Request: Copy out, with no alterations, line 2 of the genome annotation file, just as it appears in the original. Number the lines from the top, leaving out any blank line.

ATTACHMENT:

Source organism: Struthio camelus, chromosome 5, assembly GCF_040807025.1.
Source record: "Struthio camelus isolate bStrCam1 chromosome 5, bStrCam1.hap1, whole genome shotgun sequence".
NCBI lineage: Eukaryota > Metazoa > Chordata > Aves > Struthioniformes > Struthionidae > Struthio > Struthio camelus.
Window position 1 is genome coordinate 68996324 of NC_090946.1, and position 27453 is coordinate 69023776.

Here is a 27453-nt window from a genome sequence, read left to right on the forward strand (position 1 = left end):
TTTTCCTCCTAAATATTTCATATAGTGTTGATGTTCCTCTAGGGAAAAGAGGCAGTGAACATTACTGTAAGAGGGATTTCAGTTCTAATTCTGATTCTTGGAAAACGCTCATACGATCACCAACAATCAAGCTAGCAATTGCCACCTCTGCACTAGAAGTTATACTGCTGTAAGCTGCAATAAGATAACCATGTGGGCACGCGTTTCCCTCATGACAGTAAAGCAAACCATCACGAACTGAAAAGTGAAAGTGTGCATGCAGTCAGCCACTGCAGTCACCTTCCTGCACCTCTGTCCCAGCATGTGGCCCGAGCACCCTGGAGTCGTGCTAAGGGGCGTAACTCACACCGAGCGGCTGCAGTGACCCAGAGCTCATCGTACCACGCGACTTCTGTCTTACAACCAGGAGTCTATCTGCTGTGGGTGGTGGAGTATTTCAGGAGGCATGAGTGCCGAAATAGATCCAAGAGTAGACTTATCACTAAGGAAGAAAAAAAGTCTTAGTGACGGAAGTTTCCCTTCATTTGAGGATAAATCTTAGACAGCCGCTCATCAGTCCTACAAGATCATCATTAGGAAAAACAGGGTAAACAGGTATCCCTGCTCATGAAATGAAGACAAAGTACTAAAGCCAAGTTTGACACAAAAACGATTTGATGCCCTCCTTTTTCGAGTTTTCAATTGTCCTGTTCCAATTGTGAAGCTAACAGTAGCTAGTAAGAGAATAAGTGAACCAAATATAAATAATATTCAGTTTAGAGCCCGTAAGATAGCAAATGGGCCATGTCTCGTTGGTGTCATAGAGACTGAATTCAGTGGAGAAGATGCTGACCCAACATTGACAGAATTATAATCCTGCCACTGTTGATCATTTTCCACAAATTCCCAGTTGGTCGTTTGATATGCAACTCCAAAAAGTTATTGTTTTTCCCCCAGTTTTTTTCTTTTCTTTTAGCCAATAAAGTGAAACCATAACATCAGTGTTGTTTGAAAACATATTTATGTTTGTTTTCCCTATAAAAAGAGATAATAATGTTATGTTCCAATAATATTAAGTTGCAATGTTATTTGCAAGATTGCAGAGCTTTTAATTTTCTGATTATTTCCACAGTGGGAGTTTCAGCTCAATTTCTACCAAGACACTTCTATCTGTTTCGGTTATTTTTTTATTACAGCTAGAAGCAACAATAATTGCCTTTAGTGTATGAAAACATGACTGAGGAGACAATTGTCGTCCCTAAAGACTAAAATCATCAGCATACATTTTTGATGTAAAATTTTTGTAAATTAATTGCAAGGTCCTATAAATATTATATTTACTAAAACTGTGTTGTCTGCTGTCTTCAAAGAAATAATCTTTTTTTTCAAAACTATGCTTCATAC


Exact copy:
Source record: "Struthio camelus isolate bStrCam1 chromosome 5, bStrCam1.hap1, whole genome shotgun sequence".